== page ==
Defamation and Discrimination – Funny Ha Ha

I've just been reading a research paper recently published by the Social Science Research Network – "Just a Joke: Defamatory Humor and Incongruity's Promise" by Laura Little, Temple University.

That reminded me of a client I defended years ago. My client had a small bakery. The bakery was run by a husband and wife team and they employed casual staff to help out. The apprentise baker was popular with them and was moving on to bigger and better things so they decided to do something a little special for him at their Christmas party.

This was the early 1990s when graphic design software programs were first becoming accessible to the general public. My clients created a "Playboy" magazine cover with the apprentice baker in the centre of the picture and two of the female members of staff as supporting characters. These supporting characters had had their heads superimposed onto naked female forms cosying up to the central male figure. The image actually looked great, was thought by all and sundry to be an hilarious joke, and was proudly shown off to well known customers by one of the ladies featured.

Unfortunately, the same lady who had been proudly showing off the doctored photo (after she had specifically asked for a copy), later sued my clients for discrimination and sexual harrassment. I successfully defending my clients, who were nontheless disillusioned by the whole process.

So when is a joke a joke, and when does it become a legal risk?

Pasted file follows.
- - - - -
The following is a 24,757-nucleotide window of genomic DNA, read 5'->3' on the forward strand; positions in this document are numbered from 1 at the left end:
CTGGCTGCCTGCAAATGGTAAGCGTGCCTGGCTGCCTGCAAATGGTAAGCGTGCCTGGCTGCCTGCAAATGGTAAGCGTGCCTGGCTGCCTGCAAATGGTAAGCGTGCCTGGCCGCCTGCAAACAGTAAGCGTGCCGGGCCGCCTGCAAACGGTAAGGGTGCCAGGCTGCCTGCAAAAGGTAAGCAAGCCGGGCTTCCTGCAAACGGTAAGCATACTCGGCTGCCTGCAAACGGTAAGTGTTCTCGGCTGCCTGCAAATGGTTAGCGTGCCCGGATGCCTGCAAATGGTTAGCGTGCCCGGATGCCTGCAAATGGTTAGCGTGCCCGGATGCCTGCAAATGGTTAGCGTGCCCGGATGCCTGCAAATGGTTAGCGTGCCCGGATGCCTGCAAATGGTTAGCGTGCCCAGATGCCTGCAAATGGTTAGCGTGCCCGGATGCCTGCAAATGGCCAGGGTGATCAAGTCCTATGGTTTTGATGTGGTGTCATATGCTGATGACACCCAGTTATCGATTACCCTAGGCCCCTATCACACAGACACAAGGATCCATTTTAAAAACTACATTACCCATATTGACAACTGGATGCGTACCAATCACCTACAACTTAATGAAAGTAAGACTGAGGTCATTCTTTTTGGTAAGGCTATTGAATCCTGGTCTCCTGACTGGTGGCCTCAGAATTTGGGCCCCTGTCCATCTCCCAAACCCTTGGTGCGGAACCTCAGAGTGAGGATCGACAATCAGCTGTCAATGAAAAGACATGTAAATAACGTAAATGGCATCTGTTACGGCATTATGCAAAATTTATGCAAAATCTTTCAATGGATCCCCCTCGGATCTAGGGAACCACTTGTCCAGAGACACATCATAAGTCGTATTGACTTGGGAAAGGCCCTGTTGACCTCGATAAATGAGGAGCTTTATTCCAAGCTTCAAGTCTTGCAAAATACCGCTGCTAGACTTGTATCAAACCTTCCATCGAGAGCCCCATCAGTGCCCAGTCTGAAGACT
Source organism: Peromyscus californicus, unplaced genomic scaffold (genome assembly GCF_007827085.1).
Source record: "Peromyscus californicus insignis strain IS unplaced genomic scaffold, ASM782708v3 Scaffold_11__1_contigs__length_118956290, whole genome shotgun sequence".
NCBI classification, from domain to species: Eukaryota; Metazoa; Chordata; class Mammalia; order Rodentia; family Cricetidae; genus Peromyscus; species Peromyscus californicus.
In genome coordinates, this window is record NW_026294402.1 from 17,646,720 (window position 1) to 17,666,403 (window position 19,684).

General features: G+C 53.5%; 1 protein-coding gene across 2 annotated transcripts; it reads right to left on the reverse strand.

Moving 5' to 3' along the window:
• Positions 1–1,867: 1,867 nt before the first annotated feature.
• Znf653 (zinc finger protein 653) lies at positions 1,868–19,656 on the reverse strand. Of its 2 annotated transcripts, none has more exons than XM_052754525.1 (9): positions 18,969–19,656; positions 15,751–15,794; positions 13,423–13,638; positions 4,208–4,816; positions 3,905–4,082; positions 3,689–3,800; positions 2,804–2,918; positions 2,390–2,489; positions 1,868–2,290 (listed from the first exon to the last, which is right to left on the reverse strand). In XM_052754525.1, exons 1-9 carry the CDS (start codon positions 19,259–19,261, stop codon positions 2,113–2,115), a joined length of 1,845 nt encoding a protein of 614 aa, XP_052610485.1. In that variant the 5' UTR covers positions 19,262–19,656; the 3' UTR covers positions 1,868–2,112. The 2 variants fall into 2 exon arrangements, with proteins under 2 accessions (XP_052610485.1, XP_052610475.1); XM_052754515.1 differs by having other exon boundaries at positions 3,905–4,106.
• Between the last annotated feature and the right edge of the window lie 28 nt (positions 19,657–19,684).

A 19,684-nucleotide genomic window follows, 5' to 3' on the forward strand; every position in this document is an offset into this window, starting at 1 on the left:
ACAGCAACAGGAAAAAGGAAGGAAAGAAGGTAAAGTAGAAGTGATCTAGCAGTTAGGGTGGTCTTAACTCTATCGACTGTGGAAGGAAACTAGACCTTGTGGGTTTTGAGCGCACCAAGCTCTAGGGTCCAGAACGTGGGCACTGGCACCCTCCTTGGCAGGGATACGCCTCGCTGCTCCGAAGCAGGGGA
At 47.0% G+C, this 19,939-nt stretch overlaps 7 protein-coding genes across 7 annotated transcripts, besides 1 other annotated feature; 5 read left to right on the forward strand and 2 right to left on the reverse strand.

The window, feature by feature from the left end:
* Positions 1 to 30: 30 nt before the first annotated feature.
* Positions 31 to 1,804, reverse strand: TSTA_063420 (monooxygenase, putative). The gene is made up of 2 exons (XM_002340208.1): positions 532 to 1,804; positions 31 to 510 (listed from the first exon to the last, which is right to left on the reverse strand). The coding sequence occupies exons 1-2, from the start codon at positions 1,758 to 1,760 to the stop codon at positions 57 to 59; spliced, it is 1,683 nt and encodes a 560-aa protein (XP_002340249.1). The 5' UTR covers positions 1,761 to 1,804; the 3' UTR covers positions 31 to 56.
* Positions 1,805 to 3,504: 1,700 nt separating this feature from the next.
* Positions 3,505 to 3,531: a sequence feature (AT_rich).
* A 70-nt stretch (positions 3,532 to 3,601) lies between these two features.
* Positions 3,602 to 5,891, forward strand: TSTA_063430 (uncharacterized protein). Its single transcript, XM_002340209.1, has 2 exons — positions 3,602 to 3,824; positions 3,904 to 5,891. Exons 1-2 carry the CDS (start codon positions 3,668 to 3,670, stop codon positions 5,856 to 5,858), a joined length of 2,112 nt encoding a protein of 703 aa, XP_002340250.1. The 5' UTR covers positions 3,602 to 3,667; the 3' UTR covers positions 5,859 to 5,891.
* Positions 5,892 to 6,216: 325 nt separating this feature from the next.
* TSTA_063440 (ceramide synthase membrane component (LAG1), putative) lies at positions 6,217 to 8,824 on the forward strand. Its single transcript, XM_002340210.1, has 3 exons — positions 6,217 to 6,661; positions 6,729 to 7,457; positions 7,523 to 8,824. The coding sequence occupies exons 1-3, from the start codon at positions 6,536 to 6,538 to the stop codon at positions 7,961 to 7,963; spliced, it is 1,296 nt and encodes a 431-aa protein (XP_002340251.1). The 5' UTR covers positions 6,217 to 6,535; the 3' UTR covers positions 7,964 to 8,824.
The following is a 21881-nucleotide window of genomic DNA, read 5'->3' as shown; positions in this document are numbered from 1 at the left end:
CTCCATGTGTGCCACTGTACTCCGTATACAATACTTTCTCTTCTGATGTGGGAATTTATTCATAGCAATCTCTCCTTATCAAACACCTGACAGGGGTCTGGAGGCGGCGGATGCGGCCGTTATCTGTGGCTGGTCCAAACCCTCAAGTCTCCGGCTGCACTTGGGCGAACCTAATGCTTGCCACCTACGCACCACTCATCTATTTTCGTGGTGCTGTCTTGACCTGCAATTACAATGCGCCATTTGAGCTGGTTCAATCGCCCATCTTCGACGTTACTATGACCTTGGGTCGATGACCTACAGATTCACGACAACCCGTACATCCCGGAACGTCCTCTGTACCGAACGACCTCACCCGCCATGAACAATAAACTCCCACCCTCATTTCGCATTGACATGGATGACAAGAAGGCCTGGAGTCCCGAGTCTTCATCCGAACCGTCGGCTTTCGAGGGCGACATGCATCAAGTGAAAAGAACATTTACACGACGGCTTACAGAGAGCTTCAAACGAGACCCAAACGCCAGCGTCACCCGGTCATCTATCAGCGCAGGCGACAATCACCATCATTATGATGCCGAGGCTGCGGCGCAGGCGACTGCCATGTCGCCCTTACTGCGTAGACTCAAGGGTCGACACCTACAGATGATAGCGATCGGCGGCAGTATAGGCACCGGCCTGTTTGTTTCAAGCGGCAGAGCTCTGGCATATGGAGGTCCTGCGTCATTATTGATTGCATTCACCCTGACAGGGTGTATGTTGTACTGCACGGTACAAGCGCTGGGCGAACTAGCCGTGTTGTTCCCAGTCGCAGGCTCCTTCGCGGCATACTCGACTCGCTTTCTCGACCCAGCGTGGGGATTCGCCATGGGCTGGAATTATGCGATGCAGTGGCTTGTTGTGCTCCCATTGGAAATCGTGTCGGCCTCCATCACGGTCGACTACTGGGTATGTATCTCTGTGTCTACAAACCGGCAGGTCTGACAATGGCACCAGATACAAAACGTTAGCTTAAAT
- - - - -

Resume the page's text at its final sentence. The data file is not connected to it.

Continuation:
The research paper looked at things from the perspective of defamation claims. In the US, the courts have a tendency to look at claims firstly to see whether or not the claims are true, and secondly to see whether or not they form opinion, or statement of fact.

As you can imagine, it is not an easy thing sometimes to tell the difference between what could be interpreted as a statement of fact and what could be interpreted as simply an expression of opinion. After all "many a true word is spoken in jest". The US also has to take into consideration the right of free speech.

Is it right to say what you like, to hell with the consequences?

In Australia, the focus is more on whether or not there has been detriment to the person defamed. Also in Australia, when it comes to discrimination or sexual harrassment, it is the perspective of the complainant that counts.

So can you still have a joke? Well, there appears to be a wealth of research that says humour is beneficial to society. So yes, you can still have a joke.

From time to time the law steps in and says "that is beyond a joke".

How do you avoid stepping over the line?

Think before you speak and if after hearing it in your head you fear it might be misconstrued, don't comment.

And if you want to practice saying what you mean without offending anyone, check out this great little book by Andrew Horabin – Bullshift. I saw Andrew present Bullshift at a conference recently and he was outstanding.

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